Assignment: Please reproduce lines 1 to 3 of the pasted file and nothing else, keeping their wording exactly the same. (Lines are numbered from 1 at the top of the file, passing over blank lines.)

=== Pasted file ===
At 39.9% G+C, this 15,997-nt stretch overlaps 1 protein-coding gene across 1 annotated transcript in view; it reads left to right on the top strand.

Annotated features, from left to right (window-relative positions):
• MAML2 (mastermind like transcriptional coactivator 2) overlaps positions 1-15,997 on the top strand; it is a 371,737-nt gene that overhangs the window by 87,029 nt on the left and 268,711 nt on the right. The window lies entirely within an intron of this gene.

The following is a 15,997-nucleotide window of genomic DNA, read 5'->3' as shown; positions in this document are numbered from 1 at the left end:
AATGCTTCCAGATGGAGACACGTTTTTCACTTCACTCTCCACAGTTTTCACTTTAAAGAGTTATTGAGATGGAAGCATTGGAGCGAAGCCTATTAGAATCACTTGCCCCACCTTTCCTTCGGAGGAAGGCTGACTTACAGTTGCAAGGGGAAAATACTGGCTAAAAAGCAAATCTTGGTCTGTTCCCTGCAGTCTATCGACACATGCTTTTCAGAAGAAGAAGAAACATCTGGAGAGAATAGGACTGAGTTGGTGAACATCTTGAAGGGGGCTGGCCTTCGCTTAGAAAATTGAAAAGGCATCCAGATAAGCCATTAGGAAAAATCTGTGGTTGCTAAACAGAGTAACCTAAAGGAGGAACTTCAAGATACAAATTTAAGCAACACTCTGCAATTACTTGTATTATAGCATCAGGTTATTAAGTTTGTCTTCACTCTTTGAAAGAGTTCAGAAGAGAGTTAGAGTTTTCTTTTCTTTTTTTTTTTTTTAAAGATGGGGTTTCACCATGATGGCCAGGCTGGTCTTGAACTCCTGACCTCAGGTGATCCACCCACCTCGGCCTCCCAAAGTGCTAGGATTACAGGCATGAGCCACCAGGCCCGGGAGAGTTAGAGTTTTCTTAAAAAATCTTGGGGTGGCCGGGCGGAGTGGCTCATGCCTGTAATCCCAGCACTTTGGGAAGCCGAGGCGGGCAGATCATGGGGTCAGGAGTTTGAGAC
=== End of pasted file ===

At 39.9% G+C, this 15,997-nt stretch overlaps 1 protein-coding gene across 1 annotated transcript in view; it reads left to right on the top strand.

Annotated features, from left to right (window-relative positions):
• MAML2 (mastermind like transcriptional coactivator 2) overlaps positions 1-15,997 on the top strand; it is a 371,737-nt gene that overhangs the window by 87,029 nt on the left and 268,711 nt on the right. The window lies entirely within an intron of this gene.